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When prosecutors charge you twice for the same crime

Few things in life are more stressful than facing criminal charges. After all, if your conduct was serious, you may spend years in prison after a guilty verdict. Fortunately, in many cases, you do not have to worry about other states charging you with a crime. That is not always true, however 

Vigorously defending yourself against criminal charges is often an effective way to protect your freedom and safeguard your future. To know whether you are apt to face prosecution in more than one place, though, you must understand both double jeopardy and state sovereignty. 

Double jeopardy 

The Fifth Amendment to the U.S. Constitution prohibits prosecutors from prosecuting criminal defendants more than once for essentially the same crime. That is, if a judge or jury acquits you of a crime, prosecutors may not file new charges in hopes of securing a guilty verdict. Still, double-jeopardy protections only  apply to the same matter in the same jurisdiction. If your conduct violates the law of two or more states, prosecutors may bring charges in each state without running afoul of the U.S. Constitution. 

State sovereignty 

In the American system of government, states retain sovereignty. The federal government also has its own sovereignty, allowing federal officials to prosecute federal crimes. Therefore, if a single crime violates the laws of more than one place, you may face criminal charges in every jurisdiction where you broke the law. As you may suspect, because licenses to practice law are specific to a single jurisdiction, you may have to hire more than one attorney to represent you in each matter. Or, you may have to find a lawyer who holds a license from each jurisdiction where you are facing charges.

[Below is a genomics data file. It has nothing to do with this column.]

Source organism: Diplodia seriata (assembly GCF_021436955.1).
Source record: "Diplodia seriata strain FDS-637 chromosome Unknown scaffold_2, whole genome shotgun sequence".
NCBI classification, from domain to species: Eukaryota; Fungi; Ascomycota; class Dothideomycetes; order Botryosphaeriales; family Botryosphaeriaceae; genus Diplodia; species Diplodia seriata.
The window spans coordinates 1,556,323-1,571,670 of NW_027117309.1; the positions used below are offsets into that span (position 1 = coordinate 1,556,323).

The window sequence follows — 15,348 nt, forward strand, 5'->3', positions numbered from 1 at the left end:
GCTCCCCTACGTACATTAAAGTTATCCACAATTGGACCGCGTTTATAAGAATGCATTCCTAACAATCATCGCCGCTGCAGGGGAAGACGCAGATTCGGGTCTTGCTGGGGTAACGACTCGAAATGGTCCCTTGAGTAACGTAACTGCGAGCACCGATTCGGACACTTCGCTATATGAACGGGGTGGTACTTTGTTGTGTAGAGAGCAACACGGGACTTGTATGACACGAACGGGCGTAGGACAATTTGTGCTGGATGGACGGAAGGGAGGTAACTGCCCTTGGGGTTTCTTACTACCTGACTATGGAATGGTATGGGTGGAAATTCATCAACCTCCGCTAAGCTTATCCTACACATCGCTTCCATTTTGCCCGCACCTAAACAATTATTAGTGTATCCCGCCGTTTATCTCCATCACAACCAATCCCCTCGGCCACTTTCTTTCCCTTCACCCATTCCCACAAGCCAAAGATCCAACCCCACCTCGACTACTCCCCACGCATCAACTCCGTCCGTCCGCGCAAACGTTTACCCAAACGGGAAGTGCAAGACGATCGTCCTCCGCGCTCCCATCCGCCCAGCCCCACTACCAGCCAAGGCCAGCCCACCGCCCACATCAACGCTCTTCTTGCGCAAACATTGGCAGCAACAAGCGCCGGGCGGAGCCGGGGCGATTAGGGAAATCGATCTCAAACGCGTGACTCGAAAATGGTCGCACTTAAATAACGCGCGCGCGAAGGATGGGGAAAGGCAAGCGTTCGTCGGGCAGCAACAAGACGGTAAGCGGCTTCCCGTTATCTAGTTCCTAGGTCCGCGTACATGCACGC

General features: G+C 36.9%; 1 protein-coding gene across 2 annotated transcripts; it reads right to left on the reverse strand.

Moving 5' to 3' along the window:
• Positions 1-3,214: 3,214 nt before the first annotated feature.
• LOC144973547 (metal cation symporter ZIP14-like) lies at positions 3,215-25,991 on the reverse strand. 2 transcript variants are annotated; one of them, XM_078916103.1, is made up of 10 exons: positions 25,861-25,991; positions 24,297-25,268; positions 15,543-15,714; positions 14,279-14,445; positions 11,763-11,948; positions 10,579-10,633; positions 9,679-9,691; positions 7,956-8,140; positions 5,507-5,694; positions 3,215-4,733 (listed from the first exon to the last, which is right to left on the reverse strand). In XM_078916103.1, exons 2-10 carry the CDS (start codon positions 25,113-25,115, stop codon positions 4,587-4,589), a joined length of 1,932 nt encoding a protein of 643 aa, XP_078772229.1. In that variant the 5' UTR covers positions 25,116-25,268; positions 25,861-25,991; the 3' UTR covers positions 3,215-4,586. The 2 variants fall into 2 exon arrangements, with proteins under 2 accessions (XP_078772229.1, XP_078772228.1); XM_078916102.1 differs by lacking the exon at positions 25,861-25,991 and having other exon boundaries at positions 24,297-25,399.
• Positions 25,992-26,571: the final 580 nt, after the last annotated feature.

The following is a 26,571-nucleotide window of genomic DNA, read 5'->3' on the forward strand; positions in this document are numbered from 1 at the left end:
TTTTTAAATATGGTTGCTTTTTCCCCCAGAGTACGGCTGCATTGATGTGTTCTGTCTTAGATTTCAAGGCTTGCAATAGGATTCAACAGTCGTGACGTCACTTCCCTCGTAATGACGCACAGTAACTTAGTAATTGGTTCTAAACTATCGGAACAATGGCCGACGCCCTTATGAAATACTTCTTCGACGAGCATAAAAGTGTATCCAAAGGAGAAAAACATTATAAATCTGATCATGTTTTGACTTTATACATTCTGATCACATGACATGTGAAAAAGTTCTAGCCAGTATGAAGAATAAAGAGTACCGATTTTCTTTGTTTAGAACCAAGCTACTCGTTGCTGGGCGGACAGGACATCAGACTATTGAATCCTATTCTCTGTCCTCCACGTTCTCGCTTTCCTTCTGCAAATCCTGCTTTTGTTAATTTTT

To respect your fundamental rights, prosecutors should not harass you by repeatedly charging you for the same crime until they secure a conviction. Because the country has many different state and federal laws, though, you must investigate whether your conduct violates the laws of more than one jurisdiction. If it does, you must understand your potential exposure before planning your defense 

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